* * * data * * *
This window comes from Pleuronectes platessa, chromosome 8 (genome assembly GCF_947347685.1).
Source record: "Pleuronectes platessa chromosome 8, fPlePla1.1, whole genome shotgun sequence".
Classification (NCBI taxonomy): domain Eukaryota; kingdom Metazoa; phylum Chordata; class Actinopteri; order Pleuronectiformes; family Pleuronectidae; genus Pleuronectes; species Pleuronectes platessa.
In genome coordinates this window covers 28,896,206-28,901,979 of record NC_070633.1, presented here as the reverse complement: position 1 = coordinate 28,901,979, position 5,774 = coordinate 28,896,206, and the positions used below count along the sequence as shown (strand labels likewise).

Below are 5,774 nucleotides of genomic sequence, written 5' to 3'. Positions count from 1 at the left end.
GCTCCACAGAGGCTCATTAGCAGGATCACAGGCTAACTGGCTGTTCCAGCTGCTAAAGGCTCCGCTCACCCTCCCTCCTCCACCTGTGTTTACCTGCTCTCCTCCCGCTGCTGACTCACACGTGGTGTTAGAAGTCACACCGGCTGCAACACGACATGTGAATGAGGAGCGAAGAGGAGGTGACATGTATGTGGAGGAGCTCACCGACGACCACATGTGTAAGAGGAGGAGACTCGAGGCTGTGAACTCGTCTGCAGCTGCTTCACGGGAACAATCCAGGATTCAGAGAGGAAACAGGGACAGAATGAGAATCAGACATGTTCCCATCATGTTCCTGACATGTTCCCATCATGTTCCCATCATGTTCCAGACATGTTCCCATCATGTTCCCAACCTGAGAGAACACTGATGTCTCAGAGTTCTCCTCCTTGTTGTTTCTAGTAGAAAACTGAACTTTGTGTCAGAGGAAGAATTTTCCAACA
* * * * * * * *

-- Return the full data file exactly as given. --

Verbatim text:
This window comes from Pleuronectes platessa, chromosome 8 (genome assembly GCF_947347685.1).
Source record: "Pleuronectes platessa chromosome 8, fPlePla1.1, whole genome shotgun sequence".
Classification (NCBI taxonomy): domain Eukaryota; kingdom Metazoa; phylum Chordata; class Actinopteri; order Pleuronectiformes; family Pleuronectidae; genus Pleuronectes; species Pleuronectes platessa.
In genome coordinates this window covers 28,896,206-28,901,979 of record NC_070633.1, presented here as the reverse complement: position 1 = coordinate 28,901,979, position 5,774 = coordinate 28,896,206, and the positions used below count along the sequence as shown (strand labels likewise).

Below are 5,774 nucleotides of genomic sequence, written 5' to 3'. Positions count from 1 at the left end.
GCTCCACAGAGGCTCATTAGCAGGATCACAGGCTAACTGGCTGTTCCAGCTGCTAAAGGCTCCGCTCACCCTCCCTCCTCCACCTGTGTTTACCTGCTCTCCTCCCGCTGCTGACTCACACGTGGTGTTAGAAGTCACACCGGCTGCAACACGACATGTGAATGAGGAGCGAAGAGGAGGTGACATGTATGTGGAGGAGCTCACCGACGACCACATGTGTAAGAGGAGGAGACTCGAGGCTGTGAACTCGTCTGCAGCTGCTTCACGGGAACAATCCAGGATTCAGAGAGGAAACAGGGACAGAATGAGAATCAGACATGTTCCCATCATGTTCCTGACATGTTCCCATCATGTTCCCATCATGTTCCAGACATGTTCCCATCATGTTCCCAACCTGAGAGAACACTGATGTCTCAGAGTTCTCCTCCTTGTTGTTTCTAGTAGAAAACTGAACTTTGTGTCAGAGGAAGAATTTTCCAACA